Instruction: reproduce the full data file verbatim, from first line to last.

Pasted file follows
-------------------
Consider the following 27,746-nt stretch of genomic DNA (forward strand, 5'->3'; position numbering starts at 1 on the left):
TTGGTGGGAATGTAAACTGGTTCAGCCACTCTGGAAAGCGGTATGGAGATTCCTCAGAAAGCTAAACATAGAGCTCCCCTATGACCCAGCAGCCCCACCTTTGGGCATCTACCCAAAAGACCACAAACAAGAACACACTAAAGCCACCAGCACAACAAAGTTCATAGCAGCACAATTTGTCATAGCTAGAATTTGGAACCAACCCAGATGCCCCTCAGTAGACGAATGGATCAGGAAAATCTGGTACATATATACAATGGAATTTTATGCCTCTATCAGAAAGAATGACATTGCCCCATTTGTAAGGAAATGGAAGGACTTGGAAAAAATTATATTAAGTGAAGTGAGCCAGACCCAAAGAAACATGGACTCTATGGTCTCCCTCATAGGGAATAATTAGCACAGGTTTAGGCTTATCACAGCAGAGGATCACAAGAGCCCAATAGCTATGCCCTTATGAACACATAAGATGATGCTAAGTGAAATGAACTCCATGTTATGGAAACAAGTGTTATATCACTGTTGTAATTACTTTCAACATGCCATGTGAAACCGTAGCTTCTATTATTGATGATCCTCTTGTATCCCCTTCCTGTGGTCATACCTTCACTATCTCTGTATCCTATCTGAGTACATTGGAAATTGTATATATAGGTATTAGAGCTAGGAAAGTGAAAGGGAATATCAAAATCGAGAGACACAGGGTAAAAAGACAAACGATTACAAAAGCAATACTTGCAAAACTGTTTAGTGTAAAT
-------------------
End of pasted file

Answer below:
Consider the following 27,746-nt stretch of genomic DNA (forward strand, 5'->3'; position numbering starts at 1 on the left):
TTGGTGGGAATGTAAACTGGTTCAGCCACTCTGGAAAGCGGTATGGAGATTCCTCAGAAAGCTAAACATAGAGCTCCCCTATGACCCAGCAGCCCCACCTTTGGGCATCTACCCAAAAGACCACAAACAAGAACACACTAAAGCCACCAGCACAACAAAGTTCATAGCAGCACAATTTGTCATAGCTAGAATTTGGAACCAACCCAGATGCCCCTCAGTAGACGAATGGATCAGGAAAATCTGGTACATATATACAATGGAATTTTATGCCTCTATCAGAAAGAATGACATTGCCCCATTTGTAAGGAAATGGAAGGACTTGGAAAAAATTATATTAAGTGAAGTGAGCCAGACCCAAAGAAACATGGACTCTATGGTCTCCCTCATAGGGAATAATTAGCACAGGTTTAGGCTTATCACAGCAGAGGATCACAAGAGCCCAATAGCTATGCCCTTATGAACACATAAGATGATGCTAAGTGAAATGAACTCCATGTTATGGAAACAAGTGTTATATCACTGTTGTAATTACTTTCAACATGCCATGTGAAACCGTAGCTTCTATTATTGATGATCCTCTTGTATCCCCTTCCTGTGGTCATACCTTCACTATCTCTGTATCCTATCTGAGTACATTGGAAATTGTATATATAGGTATTAGAGCTAGGAAAGTGAAAGGGAATATCAAAATCGAGAGACACAGGGTAAAAAGACAAACGATTACAAAAGCAATACTTGCAAAACTGTTTAGTGTAAAT